Health insurers make it easy for scammers to steal millions. Who pays? You.

Discussion in 'Current Events' started by NewsVine_Mariyam, Jul 21, 2019.

  1. NewsVine_Mariyam
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    NewsVine_Mariyam Gold Member

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    Insurers are regarded as defenders of health care dollars, but the case of David Williams shows how they allow costs to rise.

    By Marshall Allen Jul 19, 2019, 7:00am EDT
    Co-published in partnership with ProPublica

    Ever since her 14-year marriage imploded in financial chaos and a protective order, Amy Lankford had kept a wary eye on her ex, David Williams.

    Williams, then 51, with the beefy body of a former wrestler gone slightly to seed, was always working the angles, looking for shortcuts to success and mostly stumbling. During their marriage, Lankford had been forced to work overtime as a physical therapist when his personal training business couldn’t pay his share of the bills.

    So, when Williams gave their three kids iPad Minis for Christmas in 2013, she was immediately suspicious. Where did he get that kind of money? Then one day on her son’s iPad, she noticed numbers next to the green iMessage icon indicating that new text messages were waiting. She clicked.

    What she saw next made her heart pound. Somehow the iPad had become linked to her ex-husband’s personal Apple device and the messages were for him.

    Most of the texts were from people setting up workouts through his personal training business, Get Fit With Dave, which he ran out of his home in Mansfield, Texas, a suburb of Fort Worth. But, oddly, they were also providing their birthdates and the group number of their health insurance plans. The people had health benefits administered by industry giants, including Aetna, Cigna and UnitedHealthcare. They were pleased to hear their health plans would now pay for their fitness workouts.

    Lankford’s mind raced as she scrolled through the messages. It appeared her ex-husband was getting insurance companies to pay for his personal training services. But how could that be possible? Insurance companies pay for care that’s medically necessary, not sessions of dumbbell curls and lunges.

    Insurance companies also only pay for care provided by licensed medical providers, like doctors or nurses. Williams called himself “Dr. Dave” because he had a Ph.D. in kinesiology. But he didn’t have a medical license. He wasn’t qualified to bill insurance companies. But, Lankford could see, he was doing it anyway.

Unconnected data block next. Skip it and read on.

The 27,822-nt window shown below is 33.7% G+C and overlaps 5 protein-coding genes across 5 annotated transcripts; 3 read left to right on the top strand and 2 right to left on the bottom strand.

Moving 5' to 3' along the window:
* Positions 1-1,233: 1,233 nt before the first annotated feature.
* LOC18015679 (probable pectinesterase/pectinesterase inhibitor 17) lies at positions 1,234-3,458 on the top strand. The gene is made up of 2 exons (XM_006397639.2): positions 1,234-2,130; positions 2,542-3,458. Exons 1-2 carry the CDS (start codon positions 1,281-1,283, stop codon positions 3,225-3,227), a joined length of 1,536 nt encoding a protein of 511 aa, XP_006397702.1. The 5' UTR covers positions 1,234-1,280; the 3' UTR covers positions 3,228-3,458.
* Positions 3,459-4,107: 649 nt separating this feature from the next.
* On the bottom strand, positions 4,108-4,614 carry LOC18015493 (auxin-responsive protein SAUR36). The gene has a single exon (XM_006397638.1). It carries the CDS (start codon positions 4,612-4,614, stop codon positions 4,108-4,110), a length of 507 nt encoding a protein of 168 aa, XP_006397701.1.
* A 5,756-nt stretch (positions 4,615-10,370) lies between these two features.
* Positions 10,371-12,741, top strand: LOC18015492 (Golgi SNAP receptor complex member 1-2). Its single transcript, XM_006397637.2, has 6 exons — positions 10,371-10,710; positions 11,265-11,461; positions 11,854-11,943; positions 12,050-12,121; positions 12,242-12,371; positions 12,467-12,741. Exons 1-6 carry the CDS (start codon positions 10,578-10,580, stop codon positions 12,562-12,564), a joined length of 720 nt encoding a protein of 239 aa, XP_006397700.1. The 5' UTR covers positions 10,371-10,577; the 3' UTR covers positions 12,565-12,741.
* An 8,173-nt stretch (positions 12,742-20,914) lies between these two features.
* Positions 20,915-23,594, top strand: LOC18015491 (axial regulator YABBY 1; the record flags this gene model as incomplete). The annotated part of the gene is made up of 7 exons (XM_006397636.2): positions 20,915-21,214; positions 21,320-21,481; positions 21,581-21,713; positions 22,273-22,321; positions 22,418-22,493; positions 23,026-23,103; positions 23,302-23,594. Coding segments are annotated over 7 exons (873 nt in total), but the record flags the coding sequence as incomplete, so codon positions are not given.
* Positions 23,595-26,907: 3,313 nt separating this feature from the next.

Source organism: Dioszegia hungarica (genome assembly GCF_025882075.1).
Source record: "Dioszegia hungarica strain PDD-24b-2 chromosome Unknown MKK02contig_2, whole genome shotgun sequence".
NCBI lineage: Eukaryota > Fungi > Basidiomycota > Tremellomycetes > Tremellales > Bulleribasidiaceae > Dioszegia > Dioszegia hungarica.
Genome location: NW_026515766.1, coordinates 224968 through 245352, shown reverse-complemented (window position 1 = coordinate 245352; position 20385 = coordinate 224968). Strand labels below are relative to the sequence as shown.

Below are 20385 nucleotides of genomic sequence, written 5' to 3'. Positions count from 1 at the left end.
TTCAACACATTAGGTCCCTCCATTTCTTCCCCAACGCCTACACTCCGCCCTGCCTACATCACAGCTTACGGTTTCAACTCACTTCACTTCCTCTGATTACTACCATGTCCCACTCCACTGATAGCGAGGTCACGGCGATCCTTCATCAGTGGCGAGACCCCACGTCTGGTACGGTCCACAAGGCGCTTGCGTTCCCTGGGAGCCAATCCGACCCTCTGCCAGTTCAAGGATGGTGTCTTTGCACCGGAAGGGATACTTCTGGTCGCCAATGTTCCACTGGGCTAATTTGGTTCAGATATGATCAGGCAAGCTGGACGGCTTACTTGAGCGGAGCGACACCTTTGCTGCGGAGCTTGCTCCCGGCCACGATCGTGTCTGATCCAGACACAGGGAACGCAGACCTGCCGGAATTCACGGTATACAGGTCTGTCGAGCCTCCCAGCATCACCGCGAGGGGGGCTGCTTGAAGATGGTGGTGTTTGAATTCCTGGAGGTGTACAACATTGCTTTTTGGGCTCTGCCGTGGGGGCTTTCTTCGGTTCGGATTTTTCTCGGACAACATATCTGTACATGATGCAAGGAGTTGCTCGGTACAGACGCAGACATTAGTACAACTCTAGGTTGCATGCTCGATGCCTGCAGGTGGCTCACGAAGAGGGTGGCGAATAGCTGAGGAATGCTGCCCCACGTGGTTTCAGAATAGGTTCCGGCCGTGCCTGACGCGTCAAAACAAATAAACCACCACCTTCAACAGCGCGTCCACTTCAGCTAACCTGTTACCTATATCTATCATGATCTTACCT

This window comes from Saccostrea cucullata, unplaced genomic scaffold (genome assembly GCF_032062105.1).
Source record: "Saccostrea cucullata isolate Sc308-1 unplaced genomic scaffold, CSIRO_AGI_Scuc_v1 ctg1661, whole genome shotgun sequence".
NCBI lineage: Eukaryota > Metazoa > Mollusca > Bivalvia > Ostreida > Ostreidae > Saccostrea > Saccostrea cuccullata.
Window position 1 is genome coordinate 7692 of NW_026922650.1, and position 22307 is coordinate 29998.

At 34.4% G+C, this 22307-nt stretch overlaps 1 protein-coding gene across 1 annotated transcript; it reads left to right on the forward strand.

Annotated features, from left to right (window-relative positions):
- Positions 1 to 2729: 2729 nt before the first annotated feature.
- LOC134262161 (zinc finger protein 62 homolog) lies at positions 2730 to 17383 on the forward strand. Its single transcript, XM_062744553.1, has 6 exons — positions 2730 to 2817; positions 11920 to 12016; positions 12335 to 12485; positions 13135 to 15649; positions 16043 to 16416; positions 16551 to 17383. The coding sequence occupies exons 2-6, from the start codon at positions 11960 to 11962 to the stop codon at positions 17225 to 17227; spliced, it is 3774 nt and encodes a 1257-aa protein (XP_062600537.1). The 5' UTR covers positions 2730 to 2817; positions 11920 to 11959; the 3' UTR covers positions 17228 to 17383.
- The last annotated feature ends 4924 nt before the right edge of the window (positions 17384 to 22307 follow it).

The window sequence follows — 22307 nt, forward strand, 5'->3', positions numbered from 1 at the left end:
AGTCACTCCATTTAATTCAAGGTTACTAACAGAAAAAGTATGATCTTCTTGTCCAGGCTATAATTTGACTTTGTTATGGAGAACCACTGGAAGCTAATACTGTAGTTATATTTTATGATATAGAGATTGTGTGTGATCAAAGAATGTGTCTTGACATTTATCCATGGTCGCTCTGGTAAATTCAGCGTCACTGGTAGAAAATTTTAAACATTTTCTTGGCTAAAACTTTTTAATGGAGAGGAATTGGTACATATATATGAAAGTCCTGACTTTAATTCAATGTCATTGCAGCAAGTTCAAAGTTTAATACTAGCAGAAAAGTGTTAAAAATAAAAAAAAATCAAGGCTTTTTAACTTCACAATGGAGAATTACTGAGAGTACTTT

As Lankford would learn, “Dr. Dave” had wrongfully obtained, with breathtaking ease, federal identification numbers that allowed him to fraudulently bill insurers as a physician for services to about 1,000 people. Then he battered the system with the bluntest of ploys: submit a deluge of out-of-network claims, confident that insurers would blindly approve a healthy percentage of them. Then, if the insurers did object, he gambled that they had scant appetite for a fight.

    By the time the authorities stopped Williams, three years had passed since Lankford had discovered the text messages. In total, records show, he ran the scheme for more than four years, fraudulently billing several of the nation’s top insurance companies — United, Aetna and Cigna — for $25 million and reaping about $4 million in cash.

    Continued here:
    https://www.vox.com/science-and-health/2019/7/19/20698355/health-insurance-scam-united-cigna-aetna-southwest
     
  2. harmonica
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    harmonica Gold Member

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    didn't they just arrest a bunch of people for medical insurance scams?
    Feds Make Arrests in $1.2 Billion Medicare Fraud Cases
    lot of scamming out there
    ..I remember back around 1980, I had my hand checked out for broken bones.....the doctor was about to let me go, and give me the bill, when I stated insurance would pay for it....he stopped, looked ''surprised'' and did more testing !!! hahahahahah...it was obvious he was ''scamming'' also
     
  3. whitehall
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    whitehall Diamond Member

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    Ever hear of "wellness" centers? Some insurance companies pay for programs that keep you healthy. My wife is enrolled in a YMCA program paid by her health insurance.
     
  4. Dekster
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    Dekster Gold Member

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    Per procedure billing has gotten a bit excessive.
     

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